Sunday, May 6, 2012

A busy Saturday

Yesterday at Brandy Station: May 5, 2012

A fairly busy Saturday for me.  It began with members of the Civil War Roundtable of Eastern Pennsylvania.  The group meets in Allentown and journeyed to Culpeper for a one day visit to the Brandy Station Battlefield.  As we got together, I spoke to them the significance of the day, and what had happened 150 years ago.

On the night of May 4, 1862, elements of the 1st Maine Cavalry crossed the Rappahannock River, spent the night at Richard Hoope Cunningham's home, Elkwood, and raided into Culpeper Courthouse the next morning, May 5.  There stay was in town was short, taking a number of civilians prisoner and departed for points north.  The CWRT of Eastern PA entered Culpeper at night, stayed in town (but thankfully took no prisoners) and departed for points north.

The better part of the day was spent at various parts of the June 9, 1863 battlefield where the group walked a good portion of the ground, including a journey to the stonewall which was defended by troopers of Rooney Lee's command.  All were struck with the pristine land, and readily agreed that this portion of the battlefield had not changed in nearly 150 years.

The group also visited the St. James Plateau and two locations on Fleetwood, where they saw our most recent preservation fight, and observed for themselves the damage to the battlefield.

The tour concluded at Auburn, the beautiful home of the Barron's, but was of course, the residence of John Minor Botts during the battle.  Again all marvelled at the serenity of the location and it's beauty.

I want to thank the Civil War Roundtable of Eastern Pennsylvania for their generous gift to the Civil War Trust in my name.

My new friends departed for points north and I headed home for a quick change of clothes and it was off to the annual Friends of the Wilderness Battlefield Dinner, where my wife and I joined fellow board members of the Friends of the Cedar Mountain Battlefield.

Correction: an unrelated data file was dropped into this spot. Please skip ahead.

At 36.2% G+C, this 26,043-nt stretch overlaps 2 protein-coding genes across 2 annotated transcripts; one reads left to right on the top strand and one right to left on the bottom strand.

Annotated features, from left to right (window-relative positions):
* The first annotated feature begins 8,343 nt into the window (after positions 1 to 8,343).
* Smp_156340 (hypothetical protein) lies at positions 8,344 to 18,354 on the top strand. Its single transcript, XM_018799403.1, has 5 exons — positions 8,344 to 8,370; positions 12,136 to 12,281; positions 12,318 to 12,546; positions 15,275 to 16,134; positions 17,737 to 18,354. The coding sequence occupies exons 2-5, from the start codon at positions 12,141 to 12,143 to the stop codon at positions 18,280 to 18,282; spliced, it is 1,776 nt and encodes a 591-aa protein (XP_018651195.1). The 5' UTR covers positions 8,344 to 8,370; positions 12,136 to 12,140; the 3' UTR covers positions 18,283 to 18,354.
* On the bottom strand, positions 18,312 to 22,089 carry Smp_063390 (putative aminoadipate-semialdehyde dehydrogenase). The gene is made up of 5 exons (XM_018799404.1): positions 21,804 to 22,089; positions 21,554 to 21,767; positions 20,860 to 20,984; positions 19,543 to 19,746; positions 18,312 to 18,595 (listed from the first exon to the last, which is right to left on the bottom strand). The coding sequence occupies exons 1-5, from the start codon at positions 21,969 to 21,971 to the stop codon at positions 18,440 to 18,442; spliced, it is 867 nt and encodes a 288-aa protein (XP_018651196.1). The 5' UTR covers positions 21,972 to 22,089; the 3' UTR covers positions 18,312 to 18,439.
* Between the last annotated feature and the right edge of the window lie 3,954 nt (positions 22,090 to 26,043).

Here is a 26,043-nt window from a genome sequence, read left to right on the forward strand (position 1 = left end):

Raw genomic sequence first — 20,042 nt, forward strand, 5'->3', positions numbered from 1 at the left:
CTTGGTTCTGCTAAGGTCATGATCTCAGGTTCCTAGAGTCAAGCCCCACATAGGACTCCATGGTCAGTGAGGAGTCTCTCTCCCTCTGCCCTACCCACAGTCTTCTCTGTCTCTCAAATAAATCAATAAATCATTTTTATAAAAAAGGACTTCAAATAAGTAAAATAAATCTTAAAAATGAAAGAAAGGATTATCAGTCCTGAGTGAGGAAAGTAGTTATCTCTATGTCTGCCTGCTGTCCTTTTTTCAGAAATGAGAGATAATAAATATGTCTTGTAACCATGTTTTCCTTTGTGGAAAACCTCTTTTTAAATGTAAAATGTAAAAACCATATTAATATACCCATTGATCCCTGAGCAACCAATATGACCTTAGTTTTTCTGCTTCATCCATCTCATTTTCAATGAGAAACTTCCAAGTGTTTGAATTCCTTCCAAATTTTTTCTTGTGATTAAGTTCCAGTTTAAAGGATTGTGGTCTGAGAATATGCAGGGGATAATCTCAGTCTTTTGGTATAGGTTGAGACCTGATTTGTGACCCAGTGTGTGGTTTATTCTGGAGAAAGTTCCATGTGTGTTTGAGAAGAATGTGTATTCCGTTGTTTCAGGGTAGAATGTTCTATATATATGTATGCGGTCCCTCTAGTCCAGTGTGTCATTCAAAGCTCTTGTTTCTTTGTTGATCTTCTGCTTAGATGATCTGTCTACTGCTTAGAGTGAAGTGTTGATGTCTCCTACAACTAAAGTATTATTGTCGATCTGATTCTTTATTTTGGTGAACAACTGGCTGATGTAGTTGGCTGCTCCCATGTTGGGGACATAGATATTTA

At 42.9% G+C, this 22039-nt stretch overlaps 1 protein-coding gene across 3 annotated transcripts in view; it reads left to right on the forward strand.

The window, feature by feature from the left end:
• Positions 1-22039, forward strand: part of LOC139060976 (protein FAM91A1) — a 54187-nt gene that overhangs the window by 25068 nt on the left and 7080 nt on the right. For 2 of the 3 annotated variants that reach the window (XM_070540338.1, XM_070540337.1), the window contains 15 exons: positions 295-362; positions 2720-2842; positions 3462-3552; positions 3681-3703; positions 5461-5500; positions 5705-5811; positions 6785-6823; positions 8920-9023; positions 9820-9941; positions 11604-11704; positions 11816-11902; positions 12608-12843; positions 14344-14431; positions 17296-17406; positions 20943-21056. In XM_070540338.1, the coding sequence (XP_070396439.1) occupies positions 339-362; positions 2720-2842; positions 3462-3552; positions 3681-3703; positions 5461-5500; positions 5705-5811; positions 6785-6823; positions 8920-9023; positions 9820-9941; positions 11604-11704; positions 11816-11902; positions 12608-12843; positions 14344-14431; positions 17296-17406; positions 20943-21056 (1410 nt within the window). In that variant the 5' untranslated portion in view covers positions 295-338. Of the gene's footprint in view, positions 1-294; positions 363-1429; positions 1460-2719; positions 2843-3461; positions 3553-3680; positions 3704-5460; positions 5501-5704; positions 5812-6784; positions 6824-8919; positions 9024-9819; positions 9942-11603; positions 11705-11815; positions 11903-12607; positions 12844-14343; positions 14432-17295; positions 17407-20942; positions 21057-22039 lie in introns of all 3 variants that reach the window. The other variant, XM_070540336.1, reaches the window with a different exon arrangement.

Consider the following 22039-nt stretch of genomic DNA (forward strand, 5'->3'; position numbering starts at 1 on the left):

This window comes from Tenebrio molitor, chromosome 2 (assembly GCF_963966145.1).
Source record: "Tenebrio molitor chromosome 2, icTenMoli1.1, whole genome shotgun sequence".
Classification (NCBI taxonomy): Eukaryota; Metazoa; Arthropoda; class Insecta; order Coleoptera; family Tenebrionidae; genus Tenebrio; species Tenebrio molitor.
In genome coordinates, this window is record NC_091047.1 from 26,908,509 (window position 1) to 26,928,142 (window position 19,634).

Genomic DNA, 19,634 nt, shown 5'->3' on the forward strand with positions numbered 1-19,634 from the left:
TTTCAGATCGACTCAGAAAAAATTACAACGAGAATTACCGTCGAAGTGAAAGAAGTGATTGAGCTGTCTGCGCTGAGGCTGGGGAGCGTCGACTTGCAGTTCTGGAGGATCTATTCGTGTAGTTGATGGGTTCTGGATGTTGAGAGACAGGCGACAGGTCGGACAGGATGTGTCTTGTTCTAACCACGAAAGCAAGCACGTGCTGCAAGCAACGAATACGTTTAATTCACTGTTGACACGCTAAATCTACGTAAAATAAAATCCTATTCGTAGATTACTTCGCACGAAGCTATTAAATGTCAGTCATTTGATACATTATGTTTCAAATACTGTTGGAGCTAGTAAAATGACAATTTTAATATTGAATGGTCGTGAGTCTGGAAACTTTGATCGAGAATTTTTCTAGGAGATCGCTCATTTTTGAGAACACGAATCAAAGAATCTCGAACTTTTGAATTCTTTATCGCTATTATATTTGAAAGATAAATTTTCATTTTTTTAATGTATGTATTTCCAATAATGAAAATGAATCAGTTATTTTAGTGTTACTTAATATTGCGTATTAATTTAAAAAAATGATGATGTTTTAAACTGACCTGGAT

There was a big crowd, by the way, at this fine dinner, and in addition to the FoWB and FoCMB, several other entities were represented, as well, including Museum of Culpeper History, CWT, CVBT, DHR, and the Fredericksburg NMP.

It was a fine event with monies raised earmarked for two Special Projects:
"1. The Ellwood to Wilderness Tavern Trail: Friends of Wilderness Battlefield has joined forces with the NPS to create a new trail for visitors connecting NPS property on both sides of Wilderness Run. Traveling along the old Ellwood Carriage Road, the Parker ‘s Store Road and portions of the original Orange Turnpike, visitors will be able to hike between Ellwood Manor and the Wilderness Tavern ruins. The greatest obstacle is Wilderness Run requiring the building of a bridge. The cost for the project is estimated at $25,000.

2. Archaeological Survey of Ellwood Manor Slave Quarters: Again the Friends of Wilderness Battlefield is joining forces with the NPS to learn more about slave life at Ellwood. The archaeological study is a multi-phased project. Phase I will ID the location of the slave quarters known to be on the grounds of Ellwood Manor. Phase I is estimated to cost $25,000."

They are well on their way to achieving these goals and I wish them continued success.

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